Christopher Tidball, Author

Christopher Tidball


Home / PIP

Can my wife get sued if I am driving her car?

Dear Adjuster,

My wife was telling me that I shouldn’t drive her car anymore. We don’t have any tickets or accidents but she said that if I am driving and have an accident we both could get sued. That doesn’t make any sense?

Jacksonville, Florida


Dear Jacksonville,

Your wife is right In Florida, and some other jurisdictions, vicarious liability can apply to automobiles. If you are driving your wife’s car and cause an accident, you could be sued as the negligent driver and your wife could be sued as the owner. In my own situation, my car is solely in my name and my wife’s car is solely in her name. As for our children, as soon as they turned 18, their cars were placed solely in their name. If you have legal questions about this, you may want to consult with an attorney who can best share how to protect your assets.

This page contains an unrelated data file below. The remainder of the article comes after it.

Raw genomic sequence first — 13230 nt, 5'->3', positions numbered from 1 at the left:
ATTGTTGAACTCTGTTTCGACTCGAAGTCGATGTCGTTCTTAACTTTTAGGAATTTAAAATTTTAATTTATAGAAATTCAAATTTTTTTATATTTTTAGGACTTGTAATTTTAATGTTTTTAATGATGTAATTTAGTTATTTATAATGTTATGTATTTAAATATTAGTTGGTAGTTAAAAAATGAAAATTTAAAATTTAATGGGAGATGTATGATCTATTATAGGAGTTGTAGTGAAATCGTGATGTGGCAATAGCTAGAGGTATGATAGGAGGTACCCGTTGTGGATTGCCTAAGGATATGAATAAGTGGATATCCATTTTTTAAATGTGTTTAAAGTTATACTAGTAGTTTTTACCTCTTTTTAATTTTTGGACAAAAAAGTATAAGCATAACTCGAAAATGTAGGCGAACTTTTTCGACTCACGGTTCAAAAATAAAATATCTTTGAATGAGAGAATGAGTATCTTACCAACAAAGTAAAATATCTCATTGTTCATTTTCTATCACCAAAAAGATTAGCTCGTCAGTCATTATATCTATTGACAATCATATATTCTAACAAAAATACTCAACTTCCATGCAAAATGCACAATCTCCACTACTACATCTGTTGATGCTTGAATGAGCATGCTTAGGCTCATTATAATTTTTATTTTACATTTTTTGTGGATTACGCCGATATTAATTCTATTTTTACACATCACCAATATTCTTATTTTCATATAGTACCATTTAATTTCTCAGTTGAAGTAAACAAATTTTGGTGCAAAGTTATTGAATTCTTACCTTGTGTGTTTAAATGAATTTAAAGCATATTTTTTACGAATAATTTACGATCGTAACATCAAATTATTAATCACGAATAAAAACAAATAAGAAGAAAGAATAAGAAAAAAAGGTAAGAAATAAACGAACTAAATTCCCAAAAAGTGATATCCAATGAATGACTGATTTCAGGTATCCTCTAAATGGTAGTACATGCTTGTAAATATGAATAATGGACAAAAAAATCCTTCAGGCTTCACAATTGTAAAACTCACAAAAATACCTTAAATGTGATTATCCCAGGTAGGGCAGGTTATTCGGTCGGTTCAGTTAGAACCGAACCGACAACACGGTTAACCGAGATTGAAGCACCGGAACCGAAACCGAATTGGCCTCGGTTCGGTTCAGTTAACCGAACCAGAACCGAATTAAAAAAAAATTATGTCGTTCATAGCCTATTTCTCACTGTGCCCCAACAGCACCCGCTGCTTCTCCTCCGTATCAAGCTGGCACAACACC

What is PIP? What is No Fault?

Dear Adjuster,

I recently had an accident and filed a claim for PIP benefits.   The company keeps referring to no-fault.  What is the difference between no-fault and PIP.


Dear Confused,

PIP and no-fault are often used interchangeably, but there is also a differentiation.  PIP stands for Personal Injury Protection and is a coverage mandated in 13 states.  No fault is a concept designed in the 1970’s to reduce litigation but having people file medical claims related to car crashes with their own insurance company.   Today, there is only one true no-fault state in the U.S., Michigan, whereby accident victims file both medical and collision claims with their own company.   In all PIP states there is recourse against an at fault party for injuries that exceed either a verbal or monetary threshold.




Merkley Marketing Group



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